QUESTION: My fiancée and I work for the same company. Last year she complained to management about a co-worker who had been harassing her — he touched her when she walked by his desk and talked about women in a really offensive way in her presence. The company did not discipline the guy, and he kept harassing her. It got so bad, she had to quit. After she left, she filed a charge against the company with the EEOC. Two weeks ago, I was called in by my supervisor. He said the company was making some changes, and I was laid off. As far as I know, no one else has been terminated. I’m pretty sure they laid me off because my fiancée filed a charge against them. Do I have any rights here?

ANSWER: Like your fiancée, you have the right to bring a lawsuit. In Thompson v. North American Stainless, LP, 562 US 170 (2011), the Supreme Court recognized that a person who “falls ‘within the zone of interests’ sought to be protected” by Title VII of the Civil Rights Act may bring a lawsuit, even if he or she did not engage in any protected conduct and does not belong to any of Title VII’s protected categories — race, sex, color, religion, or national origin.

In Thompson, as in your case, the plaintiff had been fired after his fiancée filed a charge against their common employer. When the plaintiff, Thompson, tried to sue the employer, his claim was initially rejected by the courts, which held that Title VII does not permit “third party retaliation claims.” Title VII makes it illegal for an employer to discriminate against an employee who has engaged in “protected activity” and who has filed (or threatened to file) a charge with the EEOC. Since Thompson didn’t engage in any “protected activity” on his own behalf or that of his fiancée, the district court reasoned he was not included “in the class of persons for whom Congress created a retaliation cause of action.” 567 F.3d 804 (2009).

The Supreme Court ruled that analysis fell short: The anti-retaliation provisions of Title VII prohibit any employer action that might dissuade a worker from bringing a charge of discrimination. Justice Scalia, writing for the Court, stated: “We think it obvious that a reasonable worker might be dissuaded from engaging in protected activity if she knew that her fiancé would be fired.” But the question remained whether Thompson, who was not being directly retaliated against, could bring a civil suit on his own behalf.

The issue was whether Thompson was a “person aggrieved.” The law gives the right to sue to a “person aggrieved” by the employer’s conduct. Thompson’s employer argued that allowing anyone who is harmed — “aggrieved” — by an employer’s discriminatory action to bring suit would allow people who were only tangentially harmed to sue. For example, a shareholder might be “aggrieved” by an employer’s discriminatory conduct if it resulted in a decrease in the value of his stock. The only person who should be allowed to sue for retaliation, the employer argued, was the person who filed the charge of discrimination.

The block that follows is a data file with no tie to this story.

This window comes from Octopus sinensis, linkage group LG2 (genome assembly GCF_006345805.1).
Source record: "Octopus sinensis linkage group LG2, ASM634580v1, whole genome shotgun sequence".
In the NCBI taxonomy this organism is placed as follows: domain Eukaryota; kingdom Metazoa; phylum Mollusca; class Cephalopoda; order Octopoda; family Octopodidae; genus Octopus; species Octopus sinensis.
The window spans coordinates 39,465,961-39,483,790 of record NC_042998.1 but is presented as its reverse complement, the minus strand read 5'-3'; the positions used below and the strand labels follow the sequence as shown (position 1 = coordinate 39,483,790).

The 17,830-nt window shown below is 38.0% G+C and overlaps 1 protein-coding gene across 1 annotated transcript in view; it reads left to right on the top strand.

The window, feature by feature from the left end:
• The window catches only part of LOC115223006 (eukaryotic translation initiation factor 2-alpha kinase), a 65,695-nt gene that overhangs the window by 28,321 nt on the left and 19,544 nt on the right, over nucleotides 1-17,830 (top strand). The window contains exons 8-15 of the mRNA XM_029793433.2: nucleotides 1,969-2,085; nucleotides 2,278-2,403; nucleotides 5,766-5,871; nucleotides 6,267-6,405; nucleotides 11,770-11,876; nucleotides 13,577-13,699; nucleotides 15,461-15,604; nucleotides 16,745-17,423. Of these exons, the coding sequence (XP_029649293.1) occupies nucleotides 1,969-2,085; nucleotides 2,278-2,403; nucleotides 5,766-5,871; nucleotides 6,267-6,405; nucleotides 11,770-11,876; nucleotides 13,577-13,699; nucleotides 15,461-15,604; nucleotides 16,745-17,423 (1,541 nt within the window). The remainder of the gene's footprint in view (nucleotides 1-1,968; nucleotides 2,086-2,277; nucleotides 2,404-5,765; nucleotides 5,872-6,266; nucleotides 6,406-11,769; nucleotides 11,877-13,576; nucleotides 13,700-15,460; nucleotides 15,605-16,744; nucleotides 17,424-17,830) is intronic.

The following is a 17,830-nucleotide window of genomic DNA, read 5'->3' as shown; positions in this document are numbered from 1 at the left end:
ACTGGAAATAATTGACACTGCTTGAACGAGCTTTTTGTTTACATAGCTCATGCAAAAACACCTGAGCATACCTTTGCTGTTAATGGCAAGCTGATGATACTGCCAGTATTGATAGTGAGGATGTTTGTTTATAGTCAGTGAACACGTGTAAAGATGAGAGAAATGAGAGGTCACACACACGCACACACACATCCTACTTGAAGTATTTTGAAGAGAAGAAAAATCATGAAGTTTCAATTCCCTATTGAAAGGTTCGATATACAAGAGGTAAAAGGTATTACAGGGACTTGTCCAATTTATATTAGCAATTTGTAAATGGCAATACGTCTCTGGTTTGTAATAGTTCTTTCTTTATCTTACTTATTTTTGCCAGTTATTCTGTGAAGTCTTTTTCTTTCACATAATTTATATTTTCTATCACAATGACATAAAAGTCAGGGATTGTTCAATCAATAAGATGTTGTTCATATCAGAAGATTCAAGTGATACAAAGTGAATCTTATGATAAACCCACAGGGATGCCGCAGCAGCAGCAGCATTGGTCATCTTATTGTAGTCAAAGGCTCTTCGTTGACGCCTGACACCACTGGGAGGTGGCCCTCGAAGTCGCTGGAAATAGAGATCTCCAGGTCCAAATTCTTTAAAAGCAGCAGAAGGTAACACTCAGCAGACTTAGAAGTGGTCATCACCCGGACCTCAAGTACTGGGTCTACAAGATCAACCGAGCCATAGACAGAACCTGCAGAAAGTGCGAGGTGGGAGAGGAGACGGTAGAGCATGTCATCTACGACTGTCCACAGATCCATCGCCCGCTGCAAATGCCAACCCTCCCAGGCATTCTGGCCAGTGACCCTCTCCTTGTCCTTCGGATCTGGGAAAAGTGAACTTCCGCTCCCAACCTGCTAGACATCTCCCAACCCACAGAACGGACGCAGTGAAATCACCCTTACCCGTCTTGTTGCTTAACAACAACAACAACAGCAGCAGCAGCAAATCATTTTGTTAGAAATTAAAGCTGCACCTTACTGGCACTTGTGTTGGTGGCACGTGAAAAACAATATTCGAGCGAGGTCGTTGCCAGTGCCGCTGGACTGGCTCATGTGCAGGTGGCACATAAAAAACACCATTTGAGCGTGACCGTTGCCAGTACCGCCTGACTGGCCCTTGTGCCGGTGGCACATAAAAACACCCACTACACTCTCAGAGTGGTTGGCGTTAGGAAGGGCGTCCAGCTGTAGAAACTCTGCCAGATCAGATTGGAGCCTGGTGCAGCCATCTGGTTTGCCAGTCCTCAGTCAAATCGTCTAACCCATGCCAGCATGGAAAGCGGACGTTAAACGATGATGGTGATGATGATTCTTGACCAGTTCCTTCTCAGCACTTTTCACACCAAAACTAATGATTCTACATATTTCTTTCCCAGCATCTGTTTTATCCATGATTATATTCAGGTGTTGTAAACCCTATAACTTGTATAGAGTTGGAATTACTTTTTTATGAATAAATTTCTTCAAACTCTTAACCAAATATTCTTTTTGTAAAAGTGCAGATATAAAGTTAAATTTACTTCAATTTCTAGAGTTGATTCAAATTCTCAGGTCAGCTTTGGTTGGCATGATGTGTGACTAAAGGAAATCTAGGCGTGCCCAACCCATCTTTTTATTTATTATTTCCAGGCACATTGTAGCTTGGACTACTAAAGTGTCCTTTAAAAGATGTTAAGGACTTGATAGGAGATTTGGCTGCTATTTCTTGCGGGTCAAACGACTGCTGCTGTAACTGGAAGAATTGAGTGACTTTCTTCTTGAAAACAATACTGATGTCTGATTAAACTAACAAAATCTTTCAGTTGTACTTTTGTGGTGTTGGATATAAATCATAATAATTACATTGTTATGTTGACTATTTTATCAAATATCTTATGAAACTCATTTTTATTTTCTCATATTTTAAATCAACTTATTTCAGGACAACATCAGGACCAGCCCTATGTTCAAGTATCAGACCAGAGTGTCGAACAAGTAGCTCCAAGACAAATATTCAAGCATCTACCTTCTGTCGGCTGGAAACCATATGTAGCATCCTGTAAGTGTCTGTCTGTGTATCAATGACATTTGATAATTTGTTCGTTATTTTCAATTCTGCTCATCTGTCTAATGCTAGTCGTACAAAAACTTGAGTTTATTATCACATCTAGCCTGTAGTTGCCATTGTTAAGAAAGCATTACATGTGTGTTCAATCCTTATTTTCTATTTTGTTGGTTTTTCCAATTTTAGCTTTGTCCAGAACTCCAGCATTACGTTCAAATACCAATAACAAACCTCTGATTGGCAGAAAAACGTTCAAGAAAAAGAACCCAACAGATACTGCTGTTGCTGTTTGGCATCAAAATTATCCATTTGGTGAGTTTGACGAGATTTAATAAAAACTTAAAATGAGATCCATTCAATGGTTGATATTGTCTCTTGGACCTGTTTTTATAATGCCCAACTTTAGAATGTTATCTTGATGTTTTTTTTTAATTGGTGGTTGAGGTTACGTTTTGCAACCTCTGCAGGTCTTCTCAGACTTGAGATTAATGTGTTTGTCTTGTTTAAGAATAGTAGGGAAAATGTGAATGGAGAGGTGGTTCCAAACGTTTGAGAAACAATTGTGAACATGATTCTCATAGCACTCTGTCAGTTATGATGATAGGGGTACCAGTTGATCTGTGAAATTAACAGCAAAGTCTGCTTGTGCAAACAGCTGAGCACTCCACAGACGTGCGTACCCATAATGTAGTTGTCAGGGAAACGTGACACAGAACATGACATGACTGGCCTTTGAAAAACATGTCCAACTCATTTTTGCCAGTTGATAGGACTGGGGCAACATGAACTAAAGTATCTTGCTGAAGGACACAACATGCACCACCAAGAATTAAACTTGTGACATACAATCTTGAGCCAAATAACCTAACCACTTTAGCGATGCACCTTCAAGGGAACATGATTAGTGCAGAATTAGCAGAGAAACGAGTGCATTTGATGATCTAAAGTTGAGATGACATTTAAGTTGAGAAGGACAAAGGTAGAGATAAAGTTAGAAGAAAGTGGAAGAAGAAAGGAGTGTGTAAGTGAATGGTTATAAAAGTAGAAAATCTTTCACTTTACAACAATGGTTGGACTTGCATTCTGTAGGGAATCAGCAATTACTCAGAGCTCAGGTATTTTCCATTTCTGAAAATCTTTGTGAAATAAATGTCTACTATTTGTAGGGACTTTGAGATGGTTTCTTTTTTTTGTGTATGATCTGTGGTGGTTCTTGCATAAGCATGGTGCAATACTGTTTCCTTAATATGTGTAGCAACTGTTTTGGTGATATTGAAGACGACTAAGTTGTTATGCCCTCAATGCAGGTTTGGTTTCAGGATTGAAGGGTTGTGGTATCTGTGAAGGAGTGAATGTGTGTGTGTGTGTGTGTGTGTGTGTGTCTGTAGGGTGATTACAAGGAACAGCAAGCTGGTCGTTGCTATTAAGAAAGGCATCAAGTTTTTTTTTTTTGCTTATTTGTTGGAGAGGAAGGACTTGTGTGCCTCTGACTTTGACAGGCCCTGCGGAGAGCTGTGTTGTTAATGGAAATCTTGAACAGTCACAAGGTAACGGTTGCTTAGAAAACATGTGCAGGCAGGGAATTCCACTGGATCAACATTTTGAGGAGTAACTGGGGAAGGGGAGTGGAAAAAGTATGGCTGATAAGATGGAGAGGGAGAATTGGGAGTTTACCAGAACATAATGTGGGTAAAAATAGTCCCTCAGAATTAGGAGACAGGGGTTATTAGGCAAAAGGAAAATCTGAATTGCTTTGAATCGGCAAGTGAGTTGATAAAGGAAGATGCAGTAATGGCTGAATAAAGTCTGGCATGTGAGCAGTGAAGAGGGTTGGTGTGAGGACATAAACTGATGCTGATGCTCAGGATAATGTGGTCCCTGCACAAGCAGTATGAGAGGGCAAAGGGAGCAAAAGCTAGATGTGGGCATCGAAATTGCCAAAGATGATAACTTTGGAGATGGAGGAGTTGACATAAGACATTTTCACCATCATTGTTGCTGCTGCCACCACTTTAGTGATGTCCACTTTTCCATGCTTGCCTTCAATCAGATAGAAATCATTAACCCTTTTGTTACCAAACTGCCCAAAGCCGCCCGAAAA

The Supreme Court agreed that a very broad reading of “person aggrieved” would be absurd, but held that a very narrow reading would also be wrong. If the person who was harmed had an interest that the statute sought to protect, that is, was in the “zone of interests” of the statute, he or she should be allowed to bring suit.

Since the purpose of Title VII is to protect employees from their employer’s unlawful actions, Thompson — as an employee of the firm that discriminated against his fiancée and then retaliated against her by firing him — was in the zone of interest of Title VII. As Justice Scalia described it, Thompson was not “collateral damage … of the employer’s unlawful act. To the contrary, injuring him was the employer’s intended means of harming [his fiancée]. Hurting him was the unlawful act by which the employer punished her.” The plaintiff was therefore a “person aggrieved” with standing to sue.

Long story short: If you were laid off in retaliation for your fiancée’s complaint, you have the right to sue. You may wish to consult with an attorney to discuss the strengths of your case.

The lawyers at GWINN LEGAL PLLC are experienced attorneys and are happy to answer your questions. Give us a call for a free initial telephone consultation about your legal needs. For consideration of your questions in our web column, please submit your inquiry on the “Contact Us” page of our website at

Information provided on “Ask the Lawyer” is current as of the date of publication. Laws and their interpretation are subject to change. The material provided through “Ask the Lawyer” is informational only; it should not be considered legal advice. Submitting a question to “Ask the Lawyer” does not create an attorney-client relationship between the person submitting the question and GWINN LEGAL PLLC. To view previous columns, please visit our website.

By: Daniel A. Gwinn, Esq.

Attorney and Counselor at Law
901 Wilshire Drive, Suite 550
Troy, MI 48084
(248) 247-3300
(248) 247-3310 facsimile